- Ergonomics are important.
- Embedded systems are awesome.
- I am female.
I used to laugh at people that bought expensive chairs and keyboards, and weird curvy mice, and wrist braces and such. Three years later, I now have a funky ergonomic keyboard, a weird curvy mouse, and wrist braces. My body is much happier (my back and wrists are learning). I've also learned that spending an hour or two setting your workstation up just right is time that's more than gained back in the increased productivity later on; I don't care if you have to prop your monitor up on textbooks to bring it to the right height; just do it.
Embedded systems are awesome.
I've rambled happily on this at length, I'm sure, but I've found my Happy Place (tm) as a Real ECE - or at least I know how I might become one. I've been around long enough to pick up the words that I need to understand in order to learn how to be a proper ECE. Never mind that it feels like I should have reached this point at the end of my freshman year instead of the beginning of my senior year. I'll make the best of it.
Electrical engineering is a hard thing to start learning. With software, you can use a relatively high-level language like Python, click and install, type "print hello world," and you're in business. With something mechanical, where you might get some helpful klunking noises and can hear/see/feel what's broken or not working.
The trouble with getting started in electrical engineering is that you need to have started in everything to get started in anything. If something tiny - be it software, hardware, high or low level - in an electrical system isn't working, nothing will work. It will just sit there, leaving you to curse the LED for not blinking. Chicken and egg.
But I now have something to start with, and having learned to flounder in the completely nonintuitive (to me) Pool of ECE with no background whatsoever, I think that I can be thrown into the deep end of any pool and be expected to learn how to flounder in a productive manner that will someday emerge as swimming. If that's all I learn or remember from three years of Olin, I'd say it was time and sleeplessness well spent.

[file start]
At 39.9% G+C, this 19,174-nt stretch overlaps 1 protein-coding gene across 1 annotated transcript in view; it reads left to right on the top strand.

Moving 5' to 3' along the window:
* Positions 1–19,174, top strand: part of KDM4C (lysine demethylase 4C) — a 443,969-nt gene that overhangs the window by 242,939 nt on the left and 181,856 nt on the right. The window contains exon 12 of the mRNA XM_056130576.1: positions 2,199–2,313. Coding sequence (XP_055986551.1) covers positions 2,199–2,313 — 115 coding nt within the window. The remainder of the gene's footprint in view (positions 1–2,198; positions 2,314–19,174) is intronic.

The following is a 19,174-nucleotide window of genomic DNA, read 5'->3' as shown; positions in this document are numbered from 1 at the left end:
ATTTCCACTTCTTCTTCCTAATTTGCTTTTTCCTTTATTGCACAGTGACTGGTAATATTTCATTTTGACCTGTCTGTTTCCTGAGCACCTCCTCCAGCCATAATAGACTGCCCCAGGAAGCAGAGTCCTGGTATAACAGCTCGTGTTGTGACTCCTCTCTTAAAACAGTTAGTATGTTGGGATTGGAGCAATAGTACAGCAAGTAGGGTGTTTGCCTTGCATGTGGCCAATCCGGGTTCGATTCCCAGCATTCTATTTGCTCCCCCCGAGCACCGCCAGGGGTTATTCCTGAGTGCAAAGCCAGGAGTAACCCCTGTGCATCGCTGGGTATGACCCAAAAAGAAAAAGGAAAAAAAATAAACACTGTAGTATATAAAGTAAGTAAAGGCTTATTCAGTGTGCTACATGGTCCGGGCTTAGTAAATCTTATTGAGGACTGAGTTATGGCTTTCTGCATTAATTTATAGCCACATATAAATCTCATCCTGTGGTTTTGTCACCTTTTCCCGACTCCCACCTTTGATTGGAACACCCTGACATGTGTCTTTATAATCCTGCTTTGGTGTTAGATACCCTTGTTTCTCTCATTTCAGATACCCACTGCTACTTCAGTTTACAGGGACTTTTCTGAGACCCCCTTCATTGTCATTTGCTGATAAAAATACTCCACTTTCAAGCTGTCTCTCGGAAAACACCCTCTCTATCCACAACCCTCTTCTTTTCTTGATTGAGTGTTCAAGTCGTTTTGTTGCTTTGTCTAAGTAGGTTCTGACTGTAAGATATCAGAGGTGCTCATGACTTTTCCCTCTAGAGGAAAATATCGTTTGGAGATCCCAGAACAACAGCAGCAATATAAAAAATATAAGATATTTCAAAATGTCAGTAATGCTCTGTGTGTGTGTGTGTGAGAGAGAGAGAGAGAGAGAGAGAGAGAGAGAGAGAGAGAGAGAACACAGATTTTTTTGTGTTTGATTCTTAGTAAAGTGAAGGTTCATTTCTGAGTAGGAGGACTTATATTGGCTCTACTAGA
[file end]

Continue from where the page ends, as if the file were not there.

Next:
I am female.
Unfortunately, these sorts of things appear to matter when you're in a technical discipline.
When I (a not entirely incompetent ECE) go out with a bunch of male MechEs, and we run into other tech geeks who wants to talk about engineering or similar, I expect them to speak to the MEs more when talking about ME stuff, since they know about that kind of thing and I don't as much. Echo for bio stuff for BioEs, matsci stuff for E:Matscis, and so forth. This does in fact happen; it's logical.
I also somewhat stupidly expect them to talk more to me when speaking of ECE stuff, since... ah, I'm an ECE. Instead, what usually happens is that they speak entirely to the MEs (if the MEs happen to be male) when speaking about ECE stuff, despite my introduction as the only ECE of the group, and several interjections of "yeah, Mel's done that" or "actually, one of my projects was..." It is only when I am in a group of entirely female non-ECEs that I am actually spoken to as an ECE.
I used to carry around math textbooks, science classics, and Shakespeare when I was in elementary and middle school so nobody would make assumptions and start speaking in monosyllables to me because of my hearing aids. Do I need to start toting the Art of Electronics around and wearing a Maxwell's Equations t-shirt in order to be seen as an electrical engineer?